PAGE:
The effects of Mentha crispa on the spermatogenesis of wild rats (Rattus norvegicus) from Sudan
Eitimad H Abdel-Rahman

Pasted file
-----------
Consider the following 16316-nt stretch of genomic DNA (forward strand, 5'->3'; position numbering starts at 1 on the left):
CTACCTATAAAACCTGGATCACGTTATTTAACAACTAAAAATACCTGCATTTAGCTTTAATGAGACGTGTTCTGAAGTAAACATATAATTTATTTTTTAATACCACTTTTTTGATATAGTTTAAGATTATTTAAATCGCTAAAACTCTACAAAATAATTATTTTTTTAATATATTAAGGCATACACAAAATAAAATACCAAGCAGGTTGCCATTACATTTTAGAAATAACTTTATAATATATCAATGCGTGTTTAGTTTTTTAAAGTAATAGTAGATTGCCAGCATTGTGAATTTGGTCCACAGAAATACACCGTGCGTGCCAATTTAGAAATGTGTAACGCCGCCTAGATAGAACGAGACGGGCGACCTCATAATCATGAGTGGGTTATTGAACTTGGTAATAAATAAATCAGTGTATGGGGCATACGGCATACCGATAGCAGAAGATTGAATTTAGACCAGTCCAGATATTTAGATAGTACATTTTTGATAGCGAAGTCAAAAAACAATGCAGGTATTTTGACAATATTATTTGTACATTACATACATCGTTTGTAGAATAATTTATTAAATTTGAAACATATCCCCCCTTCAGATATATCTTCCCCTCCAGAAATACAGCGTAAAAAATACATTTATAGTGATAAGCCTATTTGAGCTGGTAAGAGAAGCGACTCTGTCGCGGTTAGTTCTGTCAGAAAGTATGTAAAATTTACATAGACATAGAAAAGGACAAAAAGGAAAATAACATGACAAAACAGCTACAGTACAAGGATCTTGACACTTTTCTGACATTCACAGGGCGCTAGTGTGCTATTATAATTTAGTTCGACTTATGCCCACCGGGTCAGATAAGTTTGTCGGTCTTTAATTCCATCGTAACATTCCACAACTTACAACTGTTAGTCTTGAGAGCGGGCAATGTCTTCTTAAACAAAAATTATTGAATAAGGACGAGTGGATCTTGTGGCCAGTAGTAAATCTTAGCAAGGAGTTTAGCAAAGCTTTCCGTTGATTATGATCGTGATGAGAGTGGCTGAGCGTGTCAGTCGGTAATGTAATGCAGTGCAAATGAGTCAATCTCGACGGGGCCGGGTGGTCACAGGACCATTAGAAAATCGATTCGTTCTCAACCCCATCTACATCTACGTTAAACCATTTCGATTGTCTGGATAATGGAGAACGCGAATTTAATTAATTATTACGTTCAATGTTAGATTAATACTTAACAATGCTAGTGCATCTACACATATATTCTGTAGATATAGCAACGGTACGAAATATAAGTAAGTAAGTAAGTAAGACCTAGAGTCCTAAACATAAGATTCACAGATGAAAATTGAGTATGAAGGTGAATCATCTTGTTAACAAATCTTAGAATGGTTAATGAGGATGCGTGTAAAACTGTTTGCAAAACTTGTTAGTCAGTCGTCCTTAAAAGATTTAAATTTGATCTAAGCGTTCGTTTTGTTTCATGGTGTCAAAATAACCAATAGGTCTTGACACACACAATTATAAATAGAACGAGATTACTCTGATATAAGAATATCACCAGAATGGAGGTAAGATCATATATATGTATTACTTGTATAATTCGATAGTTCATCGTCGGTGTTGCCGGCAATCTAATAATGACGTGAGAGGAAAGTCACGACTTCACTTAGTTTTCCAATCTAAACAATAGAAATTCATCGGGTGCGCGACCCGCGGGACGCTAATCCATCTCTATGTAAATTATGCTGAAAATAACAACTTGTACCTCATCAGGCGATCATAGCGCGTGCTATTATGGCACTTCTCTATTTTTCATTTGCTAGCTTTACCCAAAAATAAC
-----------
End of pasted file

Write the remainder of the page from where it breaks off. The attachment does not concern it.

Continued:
The health benefits and inadequacies of the Mentha species have already been demonstrated, but spearmint quality and composition vary in different species, places and still has to be studied. In Sudan, peppermint (Mentha crispa) is widely consumed for different purposes, but has not been used as a male infertility contraceptive agent. The objective of this study was to examine the effects of this plant on the body and vital organ weights of wild rats (Rattus norvegicus; n= 30), as well as sperm parameters and spermatogenesis, based on the administration of an aqueous extract of M. crispa for 60 days. The results of the present study showed that the average body weight decreased significantly in the experimental groups, for animals that received 50 and 100 mg/kg/rat of M. crispa extract, as compared with the control group that received only distilled water. There was no significant difference (p˃0.05) in the kidney, spleen, heart and liver weight of rats, as well as in the reproductive organs (testis, epididymis, prostate and seminal vesicle) in the experimental groups. However, there was a significant difference (p˃ 0.05) in sperm count, sperm viability and sperm motility (%) in the experimental groups. These findings suggest that the aqueous extract of M. crispa has inhibitory effects on male spermatogenesis (sperm phenotype and quality) which could be useful in the development of male infertility contraceptive agents and free rodenticides, in the sustainable management of rodents.